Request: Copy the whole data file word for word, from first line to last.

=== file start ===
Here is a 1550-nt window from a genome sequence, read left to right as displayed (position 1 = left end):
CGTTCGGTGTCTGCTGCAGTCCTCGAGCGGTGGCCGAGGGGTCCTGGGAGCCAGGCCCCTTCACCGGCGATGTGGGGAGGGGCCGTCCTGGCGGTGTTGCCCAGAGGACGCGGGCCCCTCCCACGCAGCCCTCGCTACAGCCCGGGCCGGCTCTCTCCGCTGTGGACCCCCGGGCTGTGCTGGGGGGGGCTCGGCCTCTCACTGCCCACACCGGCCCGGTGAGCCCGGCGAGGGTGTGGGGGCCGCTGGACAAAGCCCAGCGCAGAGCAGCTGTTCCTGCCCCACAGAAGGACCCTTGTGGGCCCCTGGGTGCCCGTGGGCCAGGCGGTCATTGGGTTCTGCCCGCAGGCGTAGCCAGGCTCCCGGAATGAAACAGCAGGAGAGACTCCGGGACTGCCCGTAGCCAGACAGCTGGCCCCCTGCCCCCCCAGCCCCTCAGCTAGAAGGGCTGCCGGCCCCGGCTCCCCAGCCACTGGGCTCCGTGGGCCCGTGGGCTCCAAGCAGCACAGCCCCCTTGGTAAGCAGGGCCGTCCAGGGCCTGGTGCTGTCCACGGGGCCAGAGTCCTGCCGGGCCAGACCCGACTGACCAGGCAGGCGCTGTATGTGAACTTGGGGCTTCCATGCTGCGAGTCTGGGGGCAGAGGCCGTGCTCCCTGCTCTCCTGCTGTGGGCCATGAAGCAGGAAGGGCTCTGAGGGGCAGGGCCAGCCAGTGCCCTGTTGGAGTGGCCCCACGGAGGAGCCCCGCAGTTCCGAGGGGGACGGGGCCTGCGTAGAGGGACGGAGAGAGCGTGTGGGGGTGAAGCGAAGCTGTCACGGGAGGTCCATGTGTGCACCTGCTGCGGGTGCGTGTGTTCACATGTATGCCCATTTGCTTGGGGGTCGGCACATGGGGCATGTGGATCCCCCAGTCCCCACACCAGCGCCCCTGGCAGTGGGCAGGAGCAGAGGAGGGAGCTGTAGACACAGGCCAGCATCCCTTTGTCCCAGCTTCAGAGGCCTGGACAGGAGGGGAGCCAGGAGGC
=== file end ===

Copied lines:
Here is a 1550-nt window from a genome sequence, read left to right as displayed (position 1 = left end):
CGTTCGGTGTCTGCTGCAGTCCTCGAGCGGTGGCCGAGGGGTCCTGGGAGCCAGGCCCCTTCACCGGCGATGTGGGGAGGGGCCGTCCTGGCGGTGTTGCCCAGAGGACGCGGGCCCCTCCCACGCAGCCCTCGCTACAGCCCGGGCCGGCTCTCTCCGCTGTGGACCCCCGGGCTGTGCTGGGGGGGGCTCGGCCTCTCACTGCCCACACCGGCCCGGTGAGCCCGGCGAGGGTGTGGGGGCCGCTGGACAAAGCCCAGCGCAGAGCAGCTGTTCCTGCCCCACAGAAGGACCCTTGTGGGCCCCTGGGTGCCCGTGGGCCAGGCGGTCATTGGGTTCTGCCCGCAGGCGTAGCCAGGCTCCCGGAATGAAACAGCAGGAGAGACTCCGGGACTGCCCGTAGCCAGACAGCTGGCCCCCTGCCCCCCCAGCCCCTCAGCTAGAAGGGCTGCCGGCCCCGGCTCCCCAGCCACTGGGCTCCGTGGGCCCGTGGGCTCCAAGCAGCACAGCCCCCTTGGTAAGCAGGGCCGTCCAGGGCCTGGTGCTGTCCACGGGGCCAGAGTCCTGCCGGGCCAGACCCGACTGACCAGGCAGGCGCTGTATGTGAACTTGGGGCTTCCATGCTGCGAGTCTGGGGGCAGAGGCCGTGCTCCCTGCTCTCCTGCTGTGGGCCATGAAGCAGGAAGGGCTCTGAGGGGCAGGGCCAGCCAGTGCCCTGTTGGAGTGGCCCCACGGAGGAGCCCCGCAGTTCCGAGGGGGACGGGGCCTGCGTAGAGGGACGGAGAGAGCGTGTGGGGGTGAAGCGAAGCTGTCACGGGAGGTCCATGTGTGCACCTGCTGCGGGTGCGTGTGTTCACATGTATGCCCATTTGCTTGGGGGTCGGCACATGGGGCATGTGGATCCCCCAGTCCCCACACCAGCGCCCCTGGCAGTGGGCAGGAGCAGAGGAGGGAGCTGTAGACACAGGCCAGCATCCCTTTGTCCCAGCTTCAGAGGCCTGGACAGGAGGGGAGCCAGGAGGC